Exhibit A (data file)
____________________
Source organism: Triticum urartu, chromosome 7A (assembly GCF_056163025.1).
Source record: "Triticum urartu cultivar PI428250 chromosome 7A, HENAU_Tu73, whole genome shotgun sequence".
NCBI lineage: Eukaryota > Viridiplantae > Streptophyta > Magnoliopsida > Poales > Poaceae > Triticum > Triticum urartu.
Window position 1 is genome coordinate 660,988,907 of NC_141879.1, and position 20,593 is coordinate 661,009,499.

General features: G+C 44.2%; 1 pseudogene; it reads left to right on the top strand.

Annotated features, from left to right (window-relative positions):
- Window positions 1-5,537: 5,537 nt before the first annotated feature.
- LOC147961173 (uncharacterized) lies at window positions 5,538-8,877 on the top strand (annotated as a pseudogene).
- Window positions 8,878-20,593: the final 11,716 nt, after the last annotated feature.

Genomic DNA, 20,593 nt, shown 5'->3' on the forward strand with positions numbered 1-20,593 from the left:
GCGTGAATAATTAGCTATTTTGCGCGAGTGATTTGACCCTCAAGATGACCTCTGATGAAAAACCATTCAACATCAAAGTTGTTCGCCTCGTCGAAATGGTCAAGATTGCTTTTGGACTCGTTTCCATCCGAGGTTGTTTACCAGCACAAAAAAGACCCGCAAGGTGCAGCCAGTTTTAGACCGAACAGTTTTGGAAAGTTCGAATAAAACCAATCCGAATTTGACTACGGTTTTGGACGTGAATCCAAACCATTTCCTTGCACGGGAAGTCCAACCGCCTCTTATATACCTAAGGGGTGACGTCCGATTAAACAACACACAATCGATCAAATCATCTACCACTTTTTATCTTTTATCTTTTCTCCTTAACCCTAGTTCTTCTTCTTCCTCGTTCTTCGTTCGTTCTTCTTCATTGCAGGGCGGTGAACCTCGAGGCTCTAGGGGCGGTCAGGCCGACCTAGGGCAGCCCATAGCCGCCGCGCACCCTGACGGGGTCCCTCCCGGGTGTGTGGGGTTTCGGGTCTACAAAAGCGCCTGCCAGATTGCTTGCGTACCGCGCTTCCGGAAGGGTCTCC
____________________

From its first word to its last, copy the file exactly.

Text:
Source organism: Triticum urartu, chromosome 7A (assembly GCF_056163025.1).
Source record: "Triticum urartu cultivar PI428250 chromosome 7A, HENAU_Tu73, whole genome shotgun sequence".
NCBI lineage: Eukaryota > Viridiplantae > Streptophyta > Magnoliopsida > Poales > Poaceae > Triticum > Triticum urartu.
Window position 1 is genome coordinate 660,988,907 of NC_141879.1, and position 20,593 is coordinate 661,009,499.

General features: G+C 44.2%; 1 pseudogene; it reads left to right on the top strand.

Annotated features, from left to right (window-relative positions):
- Window positions 1-5,537: 5,537 nt before the first annotated feature.
- LOC147961173 (uncharacterized) lies at window positions 5,538-8,877 on the top strand (annotated as a pseudogene).
- Window positions 8,878-20,593: the final 11,716 nt, after the last annotated feature.

Genomic DNA, 20,593 nt, shown 5'->3' on the forward strand with positions numbered 1-20,593 from the left:
GCGTGAATAATTAGCTATTTTGCGCGAGTGATTTGACCCTCAAGATGACCTCTGATGAAAAACCATTCAACATCAAAGTTGTTCGCCTCGTCGAAATGGTCAAGATTGCTTTTGGACTCGTTTCCATCCGAGGTTGTTTACCAGCACAAAAAAGACCCGCAAGGTGCAGCCAGTTTTAGACCGAACAGTTTTGGAAAGTTCGAATAAAACCAATCCGAATTTGACTACGGTTTTGGACGTGAATCCAAACCATTTCCTTGCACGGGAAGTCCAACCGCCTCTTATATACCTAAGGGGTGACGTCCGATTAAACAACACACAATCGATCAAATCATCTACCACTTTTTATCTTTTATCTTTTCTCCTTAACCCTAGTTCTTCTTCTTCCTCGTTCTTCGTTCGTTCTTCTTCATTGCAGGGCGGTGAACCTCGAGGCTCTAGGGGCGGTCAGGCCGACCTAGGGCAGCCCATAGCCGCCGCGCACCCTGACGGGGTCCCTCCCGGGTGTGTGGGGTTTCGGGTCTACAAAAGCGCCTGCCAGATTGCTTGCGTACCGCGCTTCCGGAAGGGTCTCC